Writer in a Browncoat

One hoopy frood, aiming to misbehave. I write, I sing, I dream, I geek. Only some of these will show up on the blog. Any questions? Ask away!

(Source: doctorwhogifs, via doctorwho)

geiszlerian:

Pacific Rim: Gag Reel vs. Movie 2/?

(via towritelesbiansonherarms)

kingcheddarxvii:

Not the heroes we thought we needed but the heroes we really needed all along

kingcheddarxvii:

Not the heroes we thought we needed but the heroes we really needed all along

(Source: shopjeen, via thewerebunny)

(Source: frankierstein, via mappingmaven)

lokiator:

hearing an actor’s real accent for the first time

image

Heh. I still remember the first time my mum saw David Tennant not being the Doctor.

(via death-by-lulz)

femme-swag:

extrarouge:

<3

Need plz and thank you

femme-swag:

extrarouge:

<3

Need plz and thank you

(Source: itsdwarhol, via txlover)

…except for one female-only romance in Deep Space 9 which ended after half an episode and was in itself illicit for reasons other than the fact Lieutenant Dax was kissing a woman, not a single character in any Star Trekseries or film has been openly gay or lesbian. (As an aside: sci fi seems far more comfortable with lesbian romance than gay; probably something to do with the assumed audience being mostly straight and male, thus supposedly titillated by the idea.)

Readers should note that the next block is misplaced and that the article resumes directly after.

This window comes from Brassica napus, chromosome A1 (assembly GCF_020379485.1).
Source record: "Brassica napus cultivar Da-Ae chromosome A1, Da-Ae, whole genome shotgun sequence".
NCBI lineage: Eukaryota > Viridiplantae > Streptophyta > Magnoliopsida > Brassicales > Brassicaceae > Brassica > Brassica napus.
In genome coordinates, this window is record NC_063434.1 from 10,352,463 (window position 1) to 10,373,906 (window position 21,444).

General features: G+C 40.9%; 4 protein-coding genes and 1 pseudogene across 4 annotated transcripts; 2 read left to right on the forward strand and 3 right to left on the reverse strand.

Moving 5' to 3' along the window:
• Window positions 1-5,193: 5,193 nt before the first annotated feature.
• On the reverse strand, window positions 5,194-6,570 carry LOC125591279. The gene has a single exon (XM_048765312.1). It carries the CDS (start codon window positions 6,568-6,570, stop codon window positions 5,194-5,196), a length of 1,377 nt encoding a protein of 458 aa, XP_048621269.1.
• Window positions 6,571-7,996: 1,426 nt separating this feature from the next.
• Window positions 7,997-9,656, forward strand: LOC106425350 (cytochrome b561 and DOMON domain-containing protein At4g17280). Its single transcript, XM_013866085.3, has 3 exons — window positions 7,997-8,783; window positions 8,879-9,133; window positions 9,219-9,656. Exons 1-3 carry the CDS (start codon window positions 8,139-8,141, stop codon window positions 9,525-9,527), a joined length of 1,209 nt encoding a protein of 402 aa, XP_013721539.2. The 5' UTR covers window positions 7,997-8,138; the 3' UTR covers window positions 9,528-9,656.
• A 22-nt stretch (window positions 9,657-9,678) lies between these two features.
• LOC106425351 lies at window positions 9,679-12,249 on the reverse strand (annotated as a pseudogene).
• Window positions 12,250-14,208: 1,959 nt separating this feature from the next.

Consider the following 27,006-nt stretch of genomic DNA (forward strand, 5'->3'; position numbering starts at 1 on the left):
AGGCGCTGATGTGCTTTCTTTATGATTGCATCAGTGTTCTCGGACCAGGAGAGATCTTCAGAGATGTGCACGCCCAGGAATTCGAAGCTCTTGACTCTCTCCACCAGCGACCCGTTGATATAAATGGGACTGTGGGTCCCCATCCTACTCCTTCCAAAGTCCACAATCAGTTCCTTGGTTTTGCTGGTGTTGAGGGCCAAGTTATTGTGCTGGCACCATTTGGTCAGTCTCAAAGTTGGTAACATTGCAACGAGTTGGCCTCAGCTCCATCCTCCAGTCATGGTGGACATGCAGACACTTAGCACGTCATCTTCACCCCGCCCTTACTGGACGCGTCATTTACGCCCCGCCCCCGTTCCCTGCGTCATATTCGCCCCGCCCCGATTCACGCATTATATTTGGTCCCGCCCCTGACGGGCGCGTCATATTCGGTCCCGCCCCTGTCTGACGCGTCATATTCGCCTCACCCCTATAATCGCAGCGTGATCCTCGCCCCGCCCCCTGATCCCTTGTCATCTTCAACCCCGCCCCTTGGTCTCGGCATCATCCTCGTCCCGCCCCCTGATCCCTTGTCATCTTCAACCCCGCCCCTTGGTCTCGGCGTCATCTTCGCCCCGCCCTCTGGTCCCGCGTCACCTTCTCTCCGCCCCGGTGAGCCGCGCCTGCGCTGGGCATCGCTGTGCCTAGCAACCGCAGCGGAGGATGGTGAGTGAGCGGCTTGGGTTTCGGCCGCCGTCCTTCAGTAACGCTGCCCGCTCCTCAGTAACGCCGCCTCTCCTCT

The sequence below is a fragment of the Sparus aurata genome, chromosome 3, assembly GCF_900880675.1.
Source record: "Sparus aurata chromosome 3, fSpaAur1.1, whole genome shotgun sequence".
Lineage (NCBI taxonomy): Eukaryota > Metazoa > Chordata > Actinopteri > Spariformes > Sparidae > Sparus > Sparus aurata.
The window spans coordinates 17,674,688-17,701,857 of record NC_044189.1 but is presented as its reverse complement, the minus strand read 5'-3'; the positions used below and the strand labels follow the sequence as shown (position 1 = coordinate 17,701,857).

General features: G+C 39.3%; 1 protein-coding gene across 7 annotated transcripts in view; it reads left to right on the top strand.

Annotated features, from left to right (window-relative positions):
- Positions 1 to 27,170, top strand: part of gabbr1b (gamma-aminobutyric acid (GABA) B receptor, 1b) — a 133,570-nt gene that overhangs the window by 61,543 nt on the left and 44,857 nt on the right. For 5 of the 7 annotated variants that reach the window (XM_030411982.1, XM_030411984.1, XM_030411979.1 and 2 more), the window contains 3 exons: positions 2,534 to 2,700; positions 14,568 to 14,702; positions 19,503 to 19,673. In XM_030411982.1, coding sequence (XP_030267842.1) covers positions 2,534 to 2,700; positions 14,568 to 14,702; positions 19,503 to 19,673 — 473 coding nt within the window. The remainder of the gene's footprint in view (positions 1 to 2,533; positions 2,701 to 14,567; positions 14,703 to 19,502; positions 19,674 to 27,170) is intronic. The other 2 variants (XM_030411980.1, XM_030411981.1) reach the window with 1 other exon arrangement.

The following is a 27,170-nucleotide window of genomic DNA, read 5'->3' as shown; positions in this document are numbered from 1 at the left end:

There are two reasons for this lack of representation. The hand-wringing, slightly mealy-mouthed explanation given by Gene Roddenberry when asked about the subject was that because people in his future didn’t care about sexuality, it didn’t need to be shown (despite straight male and female characters having sex all the time). Then there’s the real one, which is that ABC executives, all the way up to the end of Star Trek: Enterprise in 2004, were phenomenally uncomfortable with showing, or even implying the possibility of, same-sex couples on-screen. They figured it was a money-loser, was too controversial for US audiences, and so vetoed any real attempt at including gay characters in the franchise. Deep Space 9’s Cardassian tailor Garak, for instance, was supposed to be bisexual, but ABC vetoed the idea. To his credit, Andy Robinson, who played Garak, didn’t take this lying down and made up for it by flirting heavily with one of the more attractive male lead characters (Siddig El Fadil’s Dr Julian Bashir)non-stop for 7 series.

comicbookwomen:

Chris Samnee
(x)

comicbookwomen:

Chris Samnee

(x)

victoriousvocabulary:

CRUCIBLE
[noun] 
1. a container of metal or refractory material employed for heating substances to high temperatures.
2. Metallurgy: a hollow area at the bottom of a furnace in which the metal collects.
3. a severe, searching test or trial.
Etymology: from late Middle English crusible, corusible &lt; Mediaeval Latin crūcibulum, “night lamp”.
[J. Slattum - Crucible]

victoriousvocabulary:

CRUCIBLE

[noun]

1. a container of metal or refractory material employed for heating substances to high temperatures.

2. Metallurgy: a hollow area at the bottom of a furnace in which the metal collects.

3. a severe, searching test or trial.

Etymology: from late Middle English crusible, corusible < Mediaeval Latin crūcibulum, “night lamp”.

[J. Slattum - Crucible]

(via zombieboyshareshisthoughts)

Chris Pratt on the set of Guardians of the Galaxy.

(Source: pinefarts, via shipofthevalkyries)